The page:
Culture is what we often take for granted. Normally, we live and communicate in a semi-automatic mode, producing standard reaction for regular stimuli and predicting others’ behavior easily. We play social games every day and rarely care of rules – we’ve learned them from the early childhood. We start thinking of culture only when something goes wrong. I.e. negotiations with business partners from another country failed for unknown reason. Or managers of a global company faced strong and irrational resistance from the staff etc. You may be aware of cultural differences in theory, but real practice of cross-cultural communication is always (and often unpleasantly) surprising.
Mr. Edward T. Hall, an anthropologist and cultural researcher, has a great experience in solving cross-cultural problems, grounding anthropological theorizing in concrete examples. Beyond Culture is his third book summarizing years of direct experience in inter-cultural communications.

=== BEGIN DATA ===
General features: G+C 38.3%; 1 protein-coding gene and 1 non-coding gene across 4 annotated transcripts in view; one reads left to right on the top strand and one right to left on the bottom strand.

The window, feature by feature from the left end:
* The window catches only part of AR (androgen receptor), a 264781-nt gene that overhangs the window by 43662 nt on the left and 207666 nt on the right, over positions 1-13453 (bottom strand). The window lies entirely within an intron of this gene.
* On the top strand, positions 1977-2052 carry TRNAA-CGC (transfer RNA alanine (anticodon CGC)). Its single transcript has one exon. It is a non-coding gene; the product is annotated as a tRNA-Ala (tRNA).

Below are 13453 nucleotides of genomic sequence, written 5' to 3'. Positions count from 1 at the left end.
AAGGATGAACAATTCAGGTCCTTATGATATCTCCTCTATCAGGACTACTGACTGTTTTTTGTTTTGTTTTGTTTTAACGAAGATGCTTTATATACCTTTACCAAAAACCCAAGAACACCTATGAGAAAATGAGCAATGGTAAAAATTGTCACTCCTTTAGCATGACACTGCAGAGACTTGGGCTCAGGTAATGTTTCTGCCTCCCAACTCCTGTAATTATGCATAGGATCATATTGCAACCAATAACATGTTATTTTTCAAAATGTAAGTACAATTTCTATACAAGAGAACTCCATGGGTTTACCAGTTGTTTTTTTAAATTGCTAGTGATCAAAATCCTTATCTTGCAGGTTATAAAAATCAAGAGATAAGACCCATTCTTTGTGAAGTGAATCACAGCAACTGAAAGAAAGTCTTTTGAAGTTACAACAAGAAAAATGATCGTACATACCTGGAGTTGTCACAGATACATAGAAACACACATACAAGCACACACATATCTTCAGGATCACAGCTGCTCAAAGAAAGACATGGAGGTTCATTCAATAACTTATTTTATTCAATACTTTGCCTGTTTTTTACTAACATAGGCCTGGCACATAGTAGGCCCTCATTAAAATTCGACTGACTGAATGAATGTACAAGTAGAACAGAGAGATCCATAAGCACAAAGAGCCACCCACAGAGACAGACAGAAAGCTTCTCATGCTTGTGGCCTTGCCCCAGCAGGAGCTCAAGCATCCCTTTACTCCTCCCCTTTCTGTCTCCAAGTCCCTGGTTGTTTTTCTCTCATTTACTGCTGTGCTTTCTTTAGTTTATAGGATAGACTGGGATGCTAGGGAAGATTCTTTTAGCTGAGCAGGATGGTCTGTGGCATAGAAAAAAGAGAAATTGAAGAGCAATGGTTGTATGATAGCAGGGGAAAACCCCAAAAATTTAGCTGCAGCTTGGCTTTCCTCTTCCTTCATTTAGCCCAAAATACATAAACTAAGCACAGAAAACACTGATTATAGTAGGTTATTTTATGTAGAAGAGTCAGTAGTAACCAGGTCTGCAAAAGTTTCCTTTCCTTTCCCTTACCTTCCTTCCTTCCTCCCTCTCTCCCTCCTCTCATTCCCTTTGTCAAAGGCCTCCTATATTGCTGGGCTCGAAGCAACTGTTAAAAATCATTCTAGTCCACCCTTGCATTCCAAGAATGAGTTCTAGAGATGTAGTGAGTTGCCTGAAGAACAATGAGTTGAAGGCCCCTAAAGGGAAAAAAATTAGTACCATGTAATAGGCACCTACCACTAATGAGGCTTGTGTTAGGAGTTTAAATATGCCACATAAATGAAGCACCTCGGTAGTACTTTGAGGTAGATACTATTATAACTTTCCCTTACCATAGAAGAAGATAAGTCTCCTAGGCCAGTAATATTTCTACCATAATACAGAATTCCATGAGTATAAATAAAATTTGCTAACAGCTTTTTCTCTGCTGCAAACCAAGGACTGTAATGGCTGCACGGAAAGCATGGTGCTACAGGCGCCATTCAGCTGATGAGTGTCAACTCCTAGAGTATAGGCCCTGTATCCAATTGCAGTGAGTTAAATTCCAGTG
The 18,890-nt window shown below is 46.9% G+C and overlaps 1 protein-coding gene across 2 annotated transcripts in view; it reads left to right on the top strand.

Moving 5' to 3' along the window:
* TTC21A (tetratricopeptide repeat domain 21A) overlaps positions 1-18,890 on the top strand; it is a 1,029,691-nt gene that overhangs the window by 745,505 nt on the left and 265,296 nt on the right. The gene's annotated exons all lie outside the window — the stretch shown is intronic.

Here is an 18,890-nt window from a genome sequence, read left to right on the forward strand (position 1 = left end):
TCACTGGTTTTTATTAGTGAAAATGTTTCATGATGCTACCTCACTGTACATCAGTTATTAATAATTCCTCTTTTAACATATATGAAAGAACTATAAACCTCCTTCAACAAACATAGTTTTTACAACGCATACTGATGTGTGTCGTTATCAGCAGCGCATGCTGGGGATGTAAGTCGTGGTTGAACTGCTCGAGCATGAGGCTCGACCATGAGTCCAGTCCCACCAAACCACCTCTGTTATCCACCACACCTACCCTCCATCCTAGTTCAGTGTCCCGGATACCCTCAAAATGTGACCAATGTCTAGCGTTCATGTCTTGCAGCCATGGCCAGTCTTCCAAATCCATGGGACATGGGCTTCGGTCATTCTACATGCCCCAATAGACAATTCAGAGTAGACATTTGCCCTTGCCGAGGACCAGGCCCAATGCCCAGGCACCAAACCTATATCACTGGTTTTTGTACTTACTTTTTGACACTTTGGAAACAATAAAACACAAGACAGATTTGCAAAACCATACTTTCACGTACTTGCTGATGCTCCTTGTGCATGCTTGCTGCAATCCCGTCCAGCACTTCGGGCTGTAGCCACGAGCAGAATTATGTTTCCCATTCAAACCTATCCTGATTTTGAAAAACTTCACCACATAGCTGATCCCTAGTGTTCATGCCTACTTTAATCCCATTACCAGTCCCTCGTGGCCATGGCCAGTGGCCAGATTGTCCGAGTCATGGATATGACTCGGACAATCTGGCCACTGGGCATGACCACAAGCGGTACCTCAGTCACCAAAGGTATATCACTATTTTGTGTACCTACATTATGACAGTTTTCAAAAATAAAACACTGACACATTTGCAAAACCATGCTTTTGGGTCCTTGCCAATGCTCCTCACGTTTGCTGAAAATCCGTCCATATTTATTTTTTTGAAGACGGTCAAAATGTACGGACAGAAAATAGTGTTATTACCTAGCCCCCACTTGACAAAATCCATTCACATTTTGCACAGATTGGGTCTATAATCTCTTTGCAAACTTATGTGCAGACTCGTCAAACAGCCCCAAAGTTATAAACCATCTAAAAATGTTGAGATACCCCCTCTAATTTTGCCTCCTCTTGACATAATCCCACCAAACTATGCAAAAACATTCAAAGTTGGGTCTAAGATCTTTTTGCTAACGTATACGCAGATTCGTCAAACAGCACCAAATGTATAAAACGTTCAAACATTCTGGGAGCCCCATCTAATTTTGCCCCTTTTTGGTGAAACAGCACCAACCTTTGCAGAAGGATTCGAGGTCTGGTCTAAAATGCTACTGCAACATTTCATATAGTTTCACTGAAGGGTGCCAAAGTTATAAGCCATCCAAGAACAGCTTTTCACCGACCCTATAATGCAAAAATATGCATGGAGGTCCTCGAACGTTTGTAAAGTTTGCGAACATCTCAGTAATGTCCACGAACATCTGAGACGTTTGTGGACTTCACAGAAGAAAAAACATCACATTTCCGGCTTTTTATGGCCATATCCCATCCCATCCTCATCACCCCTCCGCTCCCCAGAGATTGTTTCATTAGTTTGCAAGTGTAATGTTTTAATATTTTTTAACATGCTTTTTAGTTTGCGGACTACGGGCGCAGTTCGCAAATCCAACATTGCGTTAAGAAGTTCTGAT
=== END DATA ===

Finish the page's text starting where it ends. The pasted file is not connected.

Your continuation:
When I bought Beyond Culture, I thought that this book is good to begin cross-cultural studying with. I didn’t expect to get any practical use of it. I was wrong. Besides expanding my knowledge of communicative linguistics and other related sciences, I learned how to recognize cultural issues in my everyday work, I got deeper understanding of behavior of my colleagues from other countries. I really found this book very helpful. However, Beyond Culture is not a how-to sort of books. I’d say, this is a why-guidance to cross-cultural communication — it explains why misunderstanding happens, why miscommunication occurs. It helps to take a fresh look at routing things. It teaches to distrust the common sense which is, in fact, not so common.
Written an a popular manner, this book deserves attention of everyone who works globally and deals with more than one culture.